- FTX deployed $300m+ on marketing to woo retail investors including stadium naming rights (Miami Heat, which has since dropped FTX), sports partnerships (Steph Curry, Tom Brady) and Super Bowl ads (Larry David). The PR push worked with FTX becoming the 2nd or 3rd largest crypto exchange in the world (FTX also has a US-based firm called FTX US — once valued at ~$8B — which was ostensibly not involved in the financial shenanigans but…well, you’ll see).
- CZ sells out of FTX. By the Fall of 2021, FTX had become a serious competitor to Binance and CZ wanted to sell his FTX stake. SBF bought CZ out for $2B+, but part of the deal included CZ receiving a lot of FTT tokens (remember this fact).
What lead FTX to be cornered?
In March 2022, the Fed started raising rates to battle inflation.
Speculative assets, like cryptocurrency, started to decline. Several cryptocurrency funds and brokerages went bankrupt.
SBF entered the picture as a bailout “saviour” (crypto lender BlockFi was reportedly saved in order to draw depositor money into FTX’s scheme). As we now know, the crypto collapse had a significant impact on SBF’s hedge fund Alameda Research as well. SBF, however, was able to cover up the issue for a while by “borrowing” (*cough* steal *cough*) customer deposits at FTX (between $5B and $10B) to close the gap at Alameda. The offence is this action, which contravenes the conditions of service.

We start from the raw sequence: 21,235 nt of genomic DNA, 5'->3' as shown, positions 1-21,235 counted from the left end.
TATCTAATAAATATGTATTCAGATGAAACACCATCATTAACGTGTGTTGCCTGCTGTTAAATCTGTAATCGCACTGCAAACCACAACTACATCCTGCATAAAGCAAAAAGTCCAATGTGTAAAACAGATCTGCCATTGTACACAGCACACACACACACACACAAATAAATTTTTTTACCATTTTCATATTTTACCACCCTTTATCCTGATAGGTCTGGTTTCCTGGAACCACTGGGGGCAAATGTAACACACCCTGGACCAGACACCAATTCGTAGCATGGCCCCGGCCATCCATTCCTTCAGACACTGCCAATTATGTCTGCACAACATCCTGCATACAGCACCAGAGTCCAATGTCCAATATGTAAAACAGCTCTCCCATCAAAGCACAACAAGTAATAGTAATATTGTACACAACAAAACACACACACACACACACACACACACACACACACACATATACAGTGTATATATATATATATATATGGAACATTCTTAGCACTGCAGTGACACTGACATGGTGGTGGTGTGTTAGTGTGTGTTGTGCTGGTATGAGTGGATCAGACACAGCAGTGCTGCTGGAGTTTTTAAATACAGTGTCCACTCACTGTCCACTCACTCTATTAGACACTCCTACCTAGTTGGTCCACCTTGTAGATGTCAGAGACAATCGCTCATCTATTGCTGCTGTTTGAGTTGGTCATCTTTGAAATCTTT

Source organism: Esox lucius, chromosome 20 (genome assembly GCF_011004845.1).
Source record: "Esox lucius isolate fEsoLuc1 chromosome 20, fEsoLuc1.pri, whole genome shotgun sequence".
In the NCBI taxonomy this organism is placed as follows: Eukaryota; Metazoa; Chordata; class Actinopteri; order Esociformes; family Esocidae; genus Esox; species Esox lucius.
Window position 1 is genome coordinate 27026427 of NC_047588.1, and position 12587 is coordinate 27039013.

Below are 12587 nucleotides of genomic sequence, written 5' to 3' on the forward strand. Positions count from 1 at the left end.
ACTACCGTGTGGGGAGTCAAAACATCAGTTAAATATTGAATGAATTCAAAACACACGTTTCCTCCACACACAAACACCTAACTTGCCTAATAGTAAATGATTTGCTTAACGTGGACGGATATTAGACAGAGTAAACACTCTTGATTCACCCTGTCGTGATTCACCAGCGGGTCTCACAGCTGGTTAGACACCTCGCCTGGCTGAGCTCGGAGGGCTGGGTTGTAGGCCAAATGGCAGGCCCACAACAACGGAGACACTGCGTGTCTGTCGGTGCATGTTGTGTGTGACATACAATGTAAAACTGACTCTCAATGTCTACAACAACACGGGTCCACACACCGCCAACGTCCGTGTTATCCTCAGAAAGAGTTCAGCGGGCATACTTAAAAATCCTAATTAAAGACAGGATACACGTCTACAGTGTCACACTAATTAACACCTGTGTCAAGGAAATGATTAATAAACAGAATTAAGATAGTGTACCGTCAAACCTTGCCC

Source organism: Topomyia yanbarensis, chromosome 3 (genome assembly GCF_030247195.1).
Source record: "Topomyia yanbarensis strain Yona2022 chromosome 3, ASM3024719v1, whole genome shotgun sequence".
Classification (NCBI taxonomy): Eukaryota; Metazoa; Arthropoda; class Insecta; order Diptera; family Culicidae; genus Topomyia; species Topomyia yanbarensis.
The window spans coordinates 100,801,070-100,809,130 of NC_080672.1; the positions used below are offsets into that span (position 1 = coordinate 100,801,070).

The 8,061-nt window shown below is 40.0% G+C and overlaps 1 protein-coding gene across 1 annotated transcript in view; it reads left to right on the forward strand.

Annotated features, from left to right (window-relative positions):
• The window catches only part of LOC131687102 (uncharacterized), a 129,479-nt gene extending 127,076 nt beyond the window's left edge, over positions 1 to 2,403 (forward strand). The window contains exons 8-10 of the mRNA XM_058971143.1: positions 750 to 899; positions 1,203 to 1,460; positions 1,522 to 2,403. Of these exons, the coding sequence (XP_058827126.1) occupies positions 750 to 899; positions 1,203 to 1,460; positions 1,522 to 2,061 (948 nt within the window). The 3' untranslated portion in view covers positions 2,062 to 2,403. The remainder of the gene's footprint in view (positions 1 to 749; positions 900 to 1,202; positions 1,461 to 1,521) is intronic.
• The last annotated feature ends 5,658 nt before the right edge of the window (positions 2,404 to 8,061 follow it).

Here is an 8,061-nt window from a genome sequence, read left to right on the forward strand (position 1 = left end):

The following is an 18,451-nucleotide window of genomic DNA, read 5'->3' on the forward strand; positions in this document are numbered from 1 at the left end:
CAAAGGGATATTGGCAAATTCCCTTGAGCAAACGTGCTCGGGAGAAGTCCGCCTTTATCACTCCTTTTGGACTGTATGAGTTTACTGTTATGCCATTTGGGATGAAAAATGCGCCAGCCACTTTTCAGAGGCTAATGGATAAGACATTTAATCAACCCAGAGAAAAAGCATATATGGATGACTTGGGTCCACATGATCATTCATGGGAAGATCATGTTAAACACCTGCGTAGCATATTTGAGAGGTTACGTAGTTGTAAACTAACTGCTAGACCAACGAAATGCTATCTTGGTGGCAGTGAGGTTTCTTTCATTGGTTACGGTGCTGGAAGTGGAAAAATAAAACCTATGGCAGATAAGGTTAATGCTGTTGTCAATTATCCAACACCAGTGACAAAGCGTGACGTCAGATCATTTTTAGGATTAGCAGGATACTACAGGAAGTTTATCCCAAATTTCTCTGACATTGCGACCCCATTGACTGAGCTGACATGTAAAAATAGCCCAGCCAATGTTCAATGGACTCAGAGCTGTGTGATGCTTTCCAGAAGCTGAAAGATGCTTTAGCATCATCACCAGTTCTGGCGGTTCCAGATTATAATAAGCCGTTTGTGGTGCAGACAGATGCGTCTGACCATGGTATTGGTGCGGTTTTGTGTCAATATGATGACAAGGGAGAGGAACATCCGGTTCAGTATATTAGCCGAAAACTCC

Binance step back
After Binance and FTX started talking to buy the company, suddenly Binance stepped back… Look at this tweet!
The “revelations” that surfaced were probably a Coindesk post stating that Alameda Research’s own FTT tokens made up almost half of its assets ($6 billion out of about $15 billion).
Now, remember how we said the relationship between FTX and Alameda Research was opaque?
Well, Jon Wu explains how the game may have been played:
- FTX creates FTT token
- Alameda buys FTT at a super-low price
- FTX pumps FTT
- Alameda posts FTT back to FTX as collateral, borrowing “real” assets from FTX’s customer deposits
The “value” of FTT relies entirely on the public’s perception of SBF and FTX (and the sky-high reputation was due to fawning press, famous partnerships and a seemingly strong business).
By early October, there were visible cracks in the flawless façade (as described in a Twitter thread):